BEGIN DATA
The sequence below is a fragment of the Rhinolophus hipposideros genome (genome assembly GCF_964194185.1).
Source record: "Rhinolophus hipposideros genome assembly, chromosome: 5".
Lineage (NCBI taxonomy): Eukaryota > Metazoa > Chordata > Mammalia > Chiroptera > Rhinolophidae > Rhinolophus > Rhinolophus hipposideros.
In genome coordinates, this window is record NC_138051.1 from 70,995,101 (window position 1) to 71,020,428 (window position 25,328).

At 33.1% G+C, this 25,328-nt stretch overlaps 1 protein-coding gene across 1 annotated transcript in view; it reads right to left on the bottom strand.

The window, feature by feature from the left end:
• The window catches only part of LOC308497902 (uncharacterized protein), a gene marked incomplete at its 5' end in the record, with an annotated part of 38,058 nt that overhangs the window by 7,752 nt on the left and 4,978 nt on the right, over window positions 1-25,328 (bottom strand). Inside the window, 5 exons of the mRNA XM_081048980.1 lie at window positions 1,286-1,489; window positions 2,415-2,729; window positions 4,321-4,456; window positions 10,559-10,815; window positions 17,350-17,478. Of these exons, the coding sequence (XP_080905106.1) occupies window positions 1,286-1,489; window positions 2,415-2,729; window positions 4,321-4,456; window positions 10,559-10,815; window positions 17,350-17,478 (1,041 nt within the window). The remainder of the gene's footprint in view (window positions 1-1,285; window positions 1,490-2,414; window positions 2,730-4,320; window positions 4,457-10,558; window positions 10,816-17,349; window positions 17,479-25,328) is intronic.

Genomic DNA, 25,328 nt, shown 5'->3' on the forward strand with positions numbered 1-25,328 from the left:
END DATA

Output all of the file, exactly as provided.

The sequence below is a fragment of the Rhinolophus hipposideros genome (genome assembly GCF_964194185.1).
Source record: "Rhinolophus hipposideros genome assembly, chromosome: 5".
Lineage (NCBI taxonomy): Eukaryota > Metazoa > Chordata > Mammalia > Chiroptera > Rhinolophidae > Rhinolophus > Rhinolophus hipposideros.
In genome coordinates, this window is record NC_138051.1 from 70,995,101 (window position 1) to 71,020,428 (window position 25,328).

At 33.1% G+C, this 25,328-nt stretch overlaps 1 protein-coding gene across 1 annotated transcript in view; it reads right to left on the bottom strand.

The window, feature by feature from the left end:
• The window catches only part of LOC308497902 (uncharacterized protein), a gene marked incomplete at its 5' end in the record, with an annotated part of 38,058 nt that overhangs the window by 7,752 nt on the left and 4,978 nt on the right, over window positions 1-25,328 (bottom strand). Inside the window, 5 exons of the mRNA XM_081048980.1 lie at window positions 1,286-1,489; window positions 2,415-2,729; window positions 4,321-4,456; window positions 10,559-10,815; window positions 17,350-17,478. Of these exons, the coding sequence (XP_080905106.1) occupies window positions 1,286-1,489; window positions 2,415-2,729; window positions 4,321-4,456; window positions 10,559-10,815; window positions 17,350-17,478 (1,041 nt within the window). The remainder of the gene's footprint in view (window positions 1-1,285; window positions 1,490-2,414; window positions 2,730-4,320; window positions 4,457-10,558; window positions 10,816-17,349; window positions 17,479-25,328) is intronic.

Genomic DNA, 25,328 nt, shown 5'->3' on the forward strand with positions numbered 1-25,328 from the left: